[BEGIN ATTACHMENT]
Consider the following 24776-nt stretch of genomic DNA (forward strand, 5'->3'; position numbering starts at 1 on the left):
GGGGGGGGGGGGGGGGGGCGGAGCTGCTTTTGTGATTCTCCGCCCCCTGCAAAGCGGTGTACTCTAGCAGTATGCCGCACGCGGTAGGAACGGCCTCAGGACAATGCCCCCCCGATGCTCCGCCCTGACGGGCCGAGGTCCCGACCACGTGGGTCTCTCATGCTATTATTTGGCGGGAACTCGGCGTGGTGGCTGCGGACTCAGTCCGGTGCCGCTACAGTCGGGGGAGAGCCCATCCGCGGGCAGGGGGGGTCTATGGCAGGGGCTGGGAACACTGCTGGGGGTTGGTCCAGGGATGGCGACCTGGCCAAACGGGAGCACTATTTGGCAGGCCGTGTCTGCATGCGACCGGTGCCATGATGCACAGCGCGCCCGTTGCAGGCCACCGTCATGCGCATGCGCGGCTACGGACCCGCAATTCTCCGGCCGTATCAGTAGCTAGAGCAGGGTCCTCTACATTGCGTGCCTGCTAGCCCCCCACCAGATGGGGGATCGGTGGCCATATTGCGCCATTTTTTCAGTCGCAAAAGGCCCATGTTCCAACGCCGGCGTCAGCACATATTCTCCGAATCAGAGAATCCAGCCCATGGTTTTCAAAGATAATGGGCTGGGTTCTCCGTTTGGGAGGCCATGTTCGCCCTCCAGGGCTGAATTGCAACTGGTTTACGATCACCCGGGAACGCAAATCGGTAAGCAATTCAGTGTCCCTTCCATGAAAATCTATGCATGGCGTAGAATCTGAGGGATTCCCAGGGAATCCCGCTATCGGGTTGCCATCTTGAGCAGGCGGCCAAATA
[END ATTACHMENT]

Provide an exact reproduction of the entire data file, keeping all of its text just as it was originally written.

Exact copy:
Consider the following 24776-nt stretch of genomic DNA (forward strand, 5'->3'; position numbering starts at 1 on the left):
GGGGGGGGGGGGGGGGGGCGGAGCTGCTTTTGTGATTCTCCGCCCCCTGCAAAGCGGTGTACTCTAGCAGTATGCCGCACGCGGTAGGAACGGCCTCAGGACAATGCCCCCCCGATGCTCCGCCCTGACGGGCCGAGGTCCCGACCACGTGGGTCTCTCATGCTATTATTTGGCGGGAACTCGGCGTGGTGGCTGCGGACTCAGTCCGGTGCCGCTACAGTCGGGGGAGAGCCCATCCGCGGGCAGGGGGGGTCTATGGCAGGGGCTGGGAACACTGCTGGGGGTTGGTCCAGGGATGGCGACCTGGCCAAACGGGAGCACTATTTGGCAGGCCGTGTCTGCATGCGACCGGTGCCATGATGCACAGCGCGCCCGTTGCAGGCCACCGTCATGCGCATGCGCGGCTACGGACCCGCAATTCTCCGGCCGTATCAGTAGCTAGAGCAGGGTCCTCTACATTGCGTGCCTGCTAGCCCCCCACCAGATGGGGGATCGGTGGCCATATTGCGCCATTTTTTCAGTCGCAAAAGGCCCATGTTCCAACGCCGGCGTCAGCACATATTCTCCGAATCAGAGAATCCAGCCCATGGTTTTCAAAGATAATGGGCTGGGTTCTCCGTTTGGGAGGCCATGTTCGCCCTCCAGGGCTGAATTGCAACTGGTTTACGATCACCCGGGAACGCAAATCGGTAAGCAATTCAGTGTCCCTTCCATGAAAATCTATGCATGGCGTAGAATCTGAGGGATTCCCAGGGAATCCCGCTATCGGGTTGCCATCTTGAGCAGGCGGCCAAATA